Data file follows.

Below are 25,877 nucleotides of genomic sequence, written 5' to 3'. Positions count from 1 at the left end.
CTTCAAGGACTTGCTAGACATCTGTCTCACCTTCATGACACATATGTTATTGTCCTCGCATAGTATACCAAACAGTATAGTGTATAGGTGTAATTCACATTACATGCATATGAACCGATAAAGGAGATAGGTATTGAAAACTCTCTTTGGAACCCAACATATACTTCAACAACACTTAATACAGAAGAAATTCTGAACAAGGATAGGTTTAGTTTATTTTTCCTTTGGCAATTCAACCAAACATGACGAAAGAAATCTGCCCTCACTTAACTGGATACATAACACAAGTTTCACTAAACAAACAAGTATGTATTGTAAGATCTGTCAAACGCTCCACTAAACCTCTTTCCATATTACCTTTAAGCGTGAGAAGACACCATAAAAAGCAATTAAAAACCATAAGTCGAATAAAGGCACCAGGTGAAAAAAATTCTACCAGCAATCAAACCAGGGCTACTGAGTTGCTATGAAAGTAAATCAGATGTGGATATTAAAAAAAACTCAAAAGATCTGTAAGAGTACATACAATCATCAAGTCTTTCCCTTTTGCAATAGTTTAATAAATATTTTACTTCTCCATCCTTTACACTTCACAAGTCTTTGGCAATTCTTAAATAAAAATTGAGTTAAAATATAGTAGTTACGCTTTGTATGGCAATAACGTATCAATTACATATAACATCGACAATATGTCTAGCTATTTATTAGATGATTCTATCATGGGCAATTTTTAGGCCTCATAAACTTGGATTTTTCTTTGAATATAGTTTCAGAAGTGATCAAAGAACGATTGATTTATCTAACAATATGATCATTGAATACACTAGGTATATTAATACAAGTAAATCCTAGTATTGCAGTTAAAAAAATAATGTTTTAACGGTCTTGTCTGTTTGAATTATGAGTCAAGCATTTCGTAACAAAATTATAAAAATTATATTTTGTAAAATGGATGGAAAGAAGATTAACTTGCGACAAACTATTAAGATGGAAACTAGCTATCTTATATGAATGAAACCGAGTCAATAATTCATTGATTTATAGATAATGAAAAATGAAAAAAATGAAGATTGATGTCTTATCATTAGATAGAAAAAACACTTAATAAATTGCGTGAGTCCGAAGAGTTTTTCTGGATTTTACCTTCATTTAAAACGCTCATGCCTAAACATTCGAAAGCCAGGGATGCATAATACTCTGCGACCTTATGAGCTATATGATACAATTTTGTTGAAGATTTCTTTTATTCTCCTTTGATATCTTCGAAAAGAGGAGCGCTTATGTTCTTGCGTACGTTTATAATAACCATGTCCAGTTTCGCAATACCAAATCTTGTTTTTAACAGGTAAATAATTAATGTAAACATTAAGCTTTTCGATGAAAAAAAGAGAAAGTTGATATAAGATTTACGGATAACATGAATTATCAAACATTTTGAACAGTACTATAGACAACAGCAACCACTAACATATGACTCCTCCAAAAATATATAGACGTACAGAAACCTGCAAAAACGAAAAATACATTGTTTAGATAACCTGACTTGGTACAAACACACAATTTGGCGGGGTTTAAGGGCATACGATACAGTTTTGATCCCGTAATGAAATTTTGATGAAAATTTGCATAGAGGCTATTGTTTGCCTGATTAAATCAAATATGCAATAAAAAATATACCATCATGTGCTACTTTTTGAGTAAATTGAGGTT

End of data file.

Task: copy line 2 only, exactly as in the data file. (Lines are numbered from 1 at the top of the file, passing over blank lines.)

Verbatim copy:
CTTCAAGGACTTGCTAGACATCTGTCTCACCTTCATGACACATATGTTATTGTCCTCGCATAGTATACCAAACAGTATAGTGTATAGGTGTAATTCACATTACATGCATATGAACCGATAAAGGAGATAGGTATTGAAAACTCTCTTTGGAACCCAACATATACTTCAACAACACTTAATACAGAAGAAATTCTGAACAAGGATAGGTTTAGTTTATTTTTCCTTTGGCAATTCAACCAAACATGACGAAAGAAATCTGCCCTCACTTAACTGGATACATAACACAAGTTTCACTAAACAAACAAGTATGTATTGTAAGATCTGTCAAACGCTCCACTAAACCTCTTTCCATATTACCTTTAAGCGTGAGAAGACACCATAAAAAGCAATTAAAAACCATAAGTCGAATAAAGGCACCAGGTGAAAAAAATTCTACCAGCAATCAAACCAGGGCTACTGAGTTGCTATGAAAGTAAATCAGATGTGGATATTAAAAAAAACTCAAAAGATCTGTAAGAGTACATACAATCATCAAGTCTTTCCCTTTTGCAATAGTTTAATAAATATTTTACTTCTCCATCCTTTACACTTCACAAGTCTTTGGCAATTCTTAAATAAAAATTGAGTTAAAATATAGTAGTTACGCTTTGTATGGCAATAACGTATCAATTACATATAACATCGACAATATGTCTAGCTATTTATTAGATGATTCTATCATGGGCAATTTTTAGGCCTCATAAACTTGGATTTTTCTTTGAATATAGTTTCAGAAGTGATCAAAGAACGATTGATTTATCTAACAATATGATCATTGAATACACTAGGTATATTAATACAAGTAAATCCTAGTATTGCAGTTAAAAAAATAATGTTTTAACGGTCTTGTCTGTTTGAATTATGAGTCAAGCATTTCGTAACAAAATTATAAAAATTATATTTTGTAAAATGGATGGAAAGAAGATTAACTTGCGACAAACTATTAAGATGGAAACTAGCTATCTTATATGAATGAAACCGAGTCAATAATTCATTGATTTATAGATAATGAAAAATGAAAAAAATGAAGATTGATGTCTTATCATTAGATAGAAAAAACACTTAATAAATTGCGTGAGTCCGAAGAGTTTTTCTGGATTTTACCTTCATTTAAAACGCTCATGCCTAAACATTCGAAAGCCAGGGATGCATAATACTCTGCGACCTTATGAGCTATATGATACAATTTTGTTGAAGATTTCTTTTATTCTCCTTTGATATCTTCGAAAAGAGGAGCGCTTATGTTCTTGCGTACGTTTATAATAACCATGTCCAGTTTCGCAATACCAAATCTTGTTTTTAACAGGTAAATAATTAATGTAAACATTAAGCTTTTCGATGAAAAAAAGAGAAAGTTGATATAAGATTTACGGATAACATGAATTATCAAACATTTTGAACAGTACTATAGACAACAGCAACCACTAACATATGACTCCTCCAAAAATATATAGACGTACAGAAACCTGCAAAAACGAAAAATACATTGTTTAGATAACCTGACTTGGTACAAACACACAATTTGGCGGGGTTTAAGGGCATACGATACAGTTTTGATCCCGTAATGAAATTTTGATGAAAATTTGCATAGAGGCTATTGTTTGCCTGATTAAATCAAATATGCAATAAAAAATATACCATCATGTGCTACTTTTTGAGTAAATTGAGGTT